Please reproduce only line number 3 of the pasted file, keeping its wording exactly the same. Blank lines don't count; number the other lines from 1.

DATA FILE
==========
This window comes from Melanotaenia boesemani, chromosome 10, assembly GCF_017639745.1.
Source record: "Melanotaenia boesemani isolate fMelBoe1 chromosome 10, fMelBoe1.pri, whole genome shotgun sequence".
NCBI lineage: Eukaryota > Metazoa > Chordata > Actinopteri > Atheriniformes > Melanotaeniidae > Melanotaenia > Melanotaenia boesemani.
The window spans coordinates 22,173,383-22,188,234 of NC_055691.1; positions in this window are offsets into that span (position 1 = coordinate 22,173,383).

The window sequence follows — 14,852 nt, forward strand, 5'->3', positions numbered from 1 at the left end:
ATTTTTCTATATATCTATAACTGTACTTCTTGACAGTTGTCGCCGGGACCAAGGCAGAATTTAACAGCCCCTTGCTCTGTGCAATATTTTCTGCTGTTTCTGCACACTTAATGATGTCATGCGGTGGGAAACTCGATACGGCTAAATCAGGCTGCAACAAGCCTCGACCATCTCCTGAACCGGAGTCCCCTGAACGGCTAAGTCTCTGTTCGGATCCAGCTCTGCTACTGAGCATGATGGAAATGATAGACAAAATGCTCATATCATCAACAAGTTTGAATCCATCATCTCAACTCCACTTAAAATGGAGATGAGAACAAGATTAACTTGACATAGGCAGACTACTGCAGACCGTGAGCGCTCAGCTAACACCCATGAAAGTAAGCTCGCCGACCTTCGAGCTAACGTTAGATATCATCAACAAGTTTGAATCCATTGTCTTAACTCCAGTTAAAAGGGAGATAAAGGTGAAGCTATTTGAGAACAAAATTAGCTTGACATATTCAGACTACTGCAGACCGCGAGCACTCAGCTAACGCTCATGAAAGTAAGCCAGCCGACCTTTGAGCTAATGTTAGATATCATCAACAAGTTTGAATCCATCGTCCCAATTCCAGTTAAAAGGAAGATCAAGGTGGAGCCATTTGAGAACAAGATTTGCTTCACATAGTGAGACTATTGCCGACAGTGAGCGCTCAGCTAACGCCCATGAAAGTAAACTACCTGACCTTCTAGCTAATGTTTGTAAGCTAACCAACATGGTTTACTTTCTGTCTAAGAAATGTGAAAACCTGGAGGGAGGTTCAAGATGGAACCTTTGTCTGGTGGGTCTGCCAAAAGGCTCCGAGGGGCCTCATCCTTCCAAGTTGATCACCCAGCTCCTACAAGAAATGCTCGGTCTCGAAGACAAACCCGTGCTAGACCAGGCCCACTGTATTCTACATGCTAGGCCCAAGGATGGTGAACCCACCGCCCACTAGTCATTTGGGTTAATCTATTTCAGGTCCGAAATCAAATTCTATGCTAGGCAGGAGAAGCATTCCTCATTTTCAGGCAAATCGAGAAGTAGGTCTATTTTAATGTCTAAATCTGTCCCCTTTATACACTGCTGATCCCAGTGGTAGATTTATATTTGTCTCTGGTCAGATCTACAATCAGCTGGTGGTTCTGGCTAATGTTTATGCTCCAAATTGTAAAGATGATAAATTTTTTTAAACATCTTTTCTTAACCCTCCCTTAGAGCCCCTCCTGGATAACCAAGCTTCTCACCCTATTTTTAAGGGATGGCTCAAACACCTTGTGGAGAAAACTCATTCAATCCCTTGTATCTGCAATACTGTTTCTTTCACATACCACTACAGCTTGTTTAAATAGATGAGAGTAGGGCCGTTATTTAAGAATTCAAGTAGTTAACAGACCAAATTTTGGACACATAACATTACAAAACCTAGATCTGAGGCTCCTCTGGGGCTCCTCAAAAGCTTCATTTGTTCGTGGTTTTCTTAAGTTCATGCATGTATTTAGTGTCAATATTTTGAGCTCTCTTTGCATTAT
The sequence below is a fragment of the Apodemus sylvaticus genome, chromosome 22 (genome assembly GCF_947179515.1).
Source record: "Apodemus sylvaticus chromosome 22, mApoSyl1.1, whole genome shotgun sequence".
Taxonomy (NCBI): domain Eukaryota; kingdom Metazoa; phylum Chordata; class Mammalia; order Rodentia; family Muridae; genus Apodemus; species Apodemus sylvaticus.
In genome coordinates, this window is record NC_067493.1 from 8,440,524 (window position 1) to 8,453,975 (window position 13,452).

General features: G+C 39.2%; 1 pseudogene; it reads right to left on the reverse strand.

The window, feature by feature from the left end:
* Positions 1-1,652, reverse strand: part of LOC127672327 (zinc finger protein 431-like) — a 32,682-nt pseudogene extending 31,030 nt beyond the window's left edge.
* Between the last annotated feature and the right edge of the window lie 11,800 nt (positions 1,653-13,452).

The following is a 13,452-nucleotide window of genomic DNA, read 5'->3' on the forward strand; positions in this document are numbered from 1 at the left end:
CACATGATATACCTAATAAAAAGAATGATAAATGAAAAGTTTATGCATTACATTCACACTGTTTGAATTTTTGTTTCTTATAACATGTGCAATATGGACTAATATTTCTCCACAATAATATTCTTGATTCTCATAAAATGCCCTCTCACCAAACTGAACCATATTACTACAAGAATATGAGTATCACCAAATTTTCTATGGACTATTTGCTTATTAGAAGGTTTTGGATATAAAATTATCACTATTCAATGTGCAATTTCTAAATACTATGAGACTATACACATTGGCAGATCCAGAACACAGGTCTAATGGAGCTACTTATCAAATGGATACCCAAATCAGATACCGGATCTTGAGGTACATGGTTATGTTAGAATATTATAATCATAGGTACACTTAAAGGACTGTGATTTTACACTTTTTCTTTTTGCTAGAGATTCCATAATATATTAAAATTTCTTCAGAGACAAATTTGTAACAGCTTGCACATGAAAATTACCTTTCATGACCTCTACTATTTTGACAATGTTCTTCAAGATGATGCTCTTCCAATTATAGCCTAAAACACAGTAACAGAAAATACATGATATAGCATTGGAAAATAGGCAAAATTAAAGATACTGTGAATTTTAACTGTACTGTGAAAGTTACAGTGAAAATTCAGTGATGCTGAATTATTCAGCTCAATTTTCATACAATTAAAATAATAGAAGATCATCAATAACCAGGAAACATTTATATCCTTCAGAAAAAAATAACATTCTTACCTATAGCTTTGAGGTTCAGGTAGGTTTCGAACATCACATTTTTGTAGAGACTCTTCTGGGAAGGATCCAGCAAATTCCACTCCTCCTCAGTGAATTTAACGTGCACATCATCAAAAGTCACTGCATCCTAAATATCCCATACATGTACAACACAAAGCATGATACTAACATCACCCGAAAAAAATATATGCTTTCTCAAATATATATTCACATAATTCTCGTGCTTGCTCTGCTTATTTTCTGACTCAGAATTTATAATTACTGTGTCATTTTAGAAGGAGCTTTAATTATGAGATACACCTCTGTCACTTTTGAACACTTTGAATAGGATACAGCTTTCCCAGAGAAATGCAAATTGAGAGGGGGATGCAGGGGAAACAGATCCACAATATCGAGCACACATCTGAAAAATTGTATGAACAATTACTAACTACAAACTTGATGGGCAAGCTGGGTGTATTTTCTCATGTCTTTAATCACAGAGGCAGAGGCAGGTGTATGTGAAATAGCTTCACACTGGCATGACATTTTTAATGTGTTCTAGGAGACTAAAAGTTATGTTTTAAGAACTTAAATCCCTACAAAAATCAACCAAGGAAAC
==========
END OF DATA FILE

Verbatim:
NCBI lineage: Eukaryota > Metazoa > Chordata > Actinopteri > Atheriniformes > Melanotaeniidae > Melanotaenia > Melanotaenia boesemani.